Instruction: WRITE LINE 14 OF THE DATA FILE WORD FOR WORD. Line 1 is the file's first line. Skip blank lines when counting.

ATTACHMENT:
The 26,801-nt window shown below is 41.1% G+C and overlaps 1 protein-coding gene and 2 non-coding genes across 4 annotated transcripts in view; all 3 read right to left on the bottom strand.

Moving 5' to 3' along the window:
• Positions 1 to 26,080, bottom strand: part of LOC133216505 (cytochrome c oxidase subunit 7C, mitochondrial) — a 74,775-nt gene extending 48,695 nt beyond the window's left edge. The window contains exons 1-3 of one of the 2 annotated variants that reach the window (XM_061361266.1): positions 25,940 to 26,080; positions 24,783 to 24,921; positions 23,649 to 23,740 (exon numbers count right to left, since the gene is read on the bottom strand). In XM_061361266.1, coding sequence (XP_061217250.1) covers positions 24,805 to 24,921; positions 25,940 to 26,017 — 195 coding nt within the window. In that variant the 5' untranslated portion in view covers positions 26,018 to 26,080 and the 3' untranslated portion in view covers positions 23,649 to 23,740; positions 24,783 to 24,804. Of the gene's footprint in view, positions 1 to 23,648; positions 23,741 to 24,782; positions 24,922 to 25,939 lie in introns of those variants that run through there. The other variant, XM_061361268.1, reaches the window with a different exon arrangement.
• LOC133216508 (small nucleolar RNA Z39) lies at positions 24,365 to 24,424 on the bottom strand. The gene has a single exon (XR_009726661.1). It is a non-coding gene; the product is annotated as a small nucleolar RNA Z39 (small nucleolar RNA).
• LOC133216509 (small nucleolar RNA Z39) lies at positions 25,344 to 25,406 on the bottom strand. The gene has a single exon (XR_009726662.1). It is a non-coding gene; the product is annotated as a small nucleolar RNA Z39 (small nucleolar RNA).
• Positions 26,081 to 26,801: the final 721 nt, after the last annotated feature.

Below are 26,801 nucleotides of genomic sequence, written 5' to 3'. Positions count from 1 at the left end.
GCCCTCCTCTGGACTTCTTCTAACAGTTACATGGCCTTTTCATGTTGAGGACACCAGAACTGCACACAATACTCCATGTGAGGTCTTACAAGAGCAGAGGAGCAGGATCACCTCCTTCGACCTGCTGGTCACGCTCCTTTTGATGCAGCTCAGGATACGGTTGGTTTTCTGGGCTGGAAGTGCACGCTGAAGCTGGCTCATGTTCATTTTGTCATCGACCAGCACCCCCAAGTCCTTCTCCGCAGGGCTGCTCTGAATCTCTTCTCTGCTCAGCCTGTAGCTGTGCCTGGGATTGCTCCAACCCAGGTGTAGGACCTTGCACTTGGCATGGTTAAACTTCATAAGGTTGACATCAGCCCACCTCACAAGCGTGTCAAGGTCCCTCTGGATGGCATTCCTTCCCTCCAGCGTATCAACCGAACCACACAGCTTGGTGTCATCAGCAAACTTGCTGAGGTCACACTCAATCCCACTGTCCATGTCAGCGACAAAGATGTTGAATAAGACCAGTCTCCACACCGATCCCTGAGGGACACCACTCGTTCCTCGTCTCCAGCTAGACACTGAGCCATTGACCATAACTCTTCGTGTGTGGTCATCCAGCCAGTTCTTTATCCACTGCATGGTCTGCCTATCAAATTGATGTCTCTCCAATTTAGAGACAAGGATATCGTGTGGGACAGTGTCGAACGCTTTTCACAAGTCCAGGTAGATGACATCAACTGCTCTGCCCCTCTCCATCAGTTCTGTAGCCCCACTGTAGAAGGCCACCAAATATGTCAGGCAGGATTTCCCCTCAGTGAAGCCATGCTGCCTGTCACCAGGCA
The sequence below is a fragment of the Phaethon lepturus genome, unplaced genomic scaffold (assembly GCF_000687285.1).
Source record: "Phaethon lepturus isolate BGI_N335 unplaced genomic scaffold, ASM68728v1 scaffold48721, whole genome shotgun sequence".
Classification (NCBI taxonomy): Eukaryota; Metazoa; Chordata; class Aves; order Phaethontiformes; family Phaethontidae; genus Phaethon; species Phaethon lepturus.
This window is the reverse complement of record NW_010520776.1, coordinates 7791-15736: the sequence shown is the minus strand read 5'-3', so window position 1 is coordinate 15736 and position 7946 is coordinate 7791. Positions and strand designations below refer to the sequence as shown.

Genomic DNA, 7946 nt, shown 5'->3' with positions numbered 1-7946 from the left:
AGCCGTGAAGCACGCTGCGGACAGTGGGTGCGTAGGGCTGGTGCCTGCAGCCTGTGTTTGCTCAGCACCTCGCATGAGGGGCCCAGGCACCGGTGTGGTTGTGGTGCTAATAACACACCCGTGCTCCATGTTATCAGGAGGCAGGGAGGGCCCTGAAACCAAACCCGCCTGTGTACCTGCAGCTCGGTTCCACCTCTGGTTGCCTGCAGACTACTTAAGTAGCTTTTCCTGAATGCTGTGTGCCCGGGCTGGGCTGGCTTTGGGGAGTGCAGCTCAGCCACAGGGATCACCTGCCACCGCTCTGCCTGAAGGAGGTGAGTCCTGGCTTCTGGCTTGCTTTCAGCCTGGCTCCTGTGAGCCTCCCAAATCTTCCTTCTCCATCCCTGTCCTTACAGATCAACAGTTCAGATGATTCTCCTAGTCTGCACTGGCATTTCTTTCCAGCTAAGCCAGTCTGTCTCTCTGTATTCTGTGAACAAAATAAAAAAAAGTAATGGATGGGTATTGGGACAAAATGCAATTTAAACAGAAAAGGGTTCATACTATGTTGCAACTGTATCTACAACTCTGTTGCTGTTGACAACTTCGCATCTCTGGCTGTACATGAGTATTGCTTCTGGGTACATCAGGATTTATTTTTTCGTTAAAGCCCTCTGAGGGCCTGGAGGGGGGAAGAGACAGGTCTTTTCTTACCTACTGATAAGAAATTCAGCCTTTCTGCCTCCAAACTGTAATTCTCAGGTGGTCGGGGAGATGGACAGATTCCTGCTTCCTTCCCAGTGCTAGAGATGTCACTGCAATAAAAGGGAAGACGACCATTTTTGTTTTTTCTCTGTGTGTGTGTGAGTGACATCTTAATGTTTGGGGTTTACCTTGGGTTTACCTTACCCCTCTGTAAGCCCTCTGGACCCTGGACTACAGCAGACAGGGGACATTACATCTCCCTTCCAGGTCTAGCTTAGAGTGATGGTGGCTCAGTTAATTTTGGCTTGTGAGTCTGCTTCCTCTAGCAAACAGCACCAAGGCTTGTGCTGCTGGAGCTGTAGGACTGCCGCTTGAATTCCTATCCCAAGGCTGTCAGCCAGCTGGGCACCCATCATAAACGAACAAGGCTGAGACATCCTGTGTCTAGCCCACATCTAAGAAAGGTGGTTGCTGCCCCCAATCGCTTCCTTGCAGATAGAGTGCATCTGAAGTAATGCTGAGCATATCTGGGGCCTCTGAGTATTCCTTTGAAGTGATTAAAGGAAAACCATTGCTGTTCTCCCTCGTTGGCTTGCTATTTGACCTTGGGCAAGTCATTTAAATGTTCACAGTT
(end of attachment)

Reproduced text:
AGCCGTGAAGCACGCTGCGGACAGTGGGTGCGTAGGGCTGGTGCCTGCAGCCTGTGTTTGCTCAGCACCTCGCATGAGGGGCCCAGGCACCGGTGTGGTTGTGGTGCTAATAACACACCCGTGCTCCATGTTATCAGGAGGCAGGGAGGGCCCTGAAACCAAACCCGCCTGTGTACCTGCAGCTCGGTTCCACCTCTGGTTGCCTGCAGACTACTTAAGTAGCTTTTCCTGAATGCTGTGTGCCCGGGCTGGGCTGGCTTTGGGGAGTGCAGCTCAGCCACAGGGATCACCTGCCACCGCTCTGCCTGAAGGAGGTGAGTCCTGGCTTCTGGCTTGCTTTCAGCCTGGCTCCTGTGAGCCTCCCAAATCTTCCTTCTCCATCCCTGTCCTTACAGATCAACAGTTCAGATGATTCTCCTAGTCTGCACTGGCATTTCTTTCCAGCTAAGCCAGTCTGTCTCTCTGTATTCTGTGAACAAAATAAAAAAAAGTAATGGATGGGTATTGGGACAAAATGCAATTTAAACAGAAAAGGGTTCATACTATGTTGCAACTGTATCTACAACTCTGTTGCTGTTGACAACTTCGCATCTCTGGCTGTACATGAGTATTGCTTCTGGGTACATCAGGATTTATTTTTTCGTTAAAGCCCTCTGAGGGCCTGGAGGGGGGAAGAGACAGGTCTTTTCTTACCTACTGATAAGAAATTCAGCCTTTCTGCCTCCAAACTGTAATTCTCAGGTGGTCGGGGAGATGGACAGATTCCTGCTTCCTTCCCAGTGCTAGAGATGTCACTGCAATAAAAGGGAAGACGACCATTTTTGTTTTTTCTCTGTGTGTGTGTGAGTGACATCTTAATGTTTGGGGTTTACCTTGGGTTTACCTTACCCCTCTGTAAGCCCTCTGGACCCTGGACTACAGCAGACAGGGGACATTACATCTCCCTTCCAGGTCTAGCTTAGAGTGATGGTGGCTCAGTTAATTTTGGCTTGTGAGTCTGCTTCCTCTAGCAAACAGCACCAAGGCTTGTGCTGCTGGAGCTGTAGGACTGCCGCTTGAATTCCTATCCCAAGGCTGTCAGCCAGCTGGGCACCCATCATAAACGAACAAGGCTGAGACATCCTGTGTCTAGCCCACATCTAAGAAAGGTGGTTGCTGCCCCCAATCGCTTCCTTGCAGATAGAGTGCATCTGAAGTAATGCTGAGCATATCTGGGGCCTCTGAGTATTCCTTTGAAGTGATTAAAGGAAAACCATTGCTGTTCTCCCTCGTTGGCTTGCTATTTGACCTTGGGCAAGTCATTTAAATGTTCACAGTT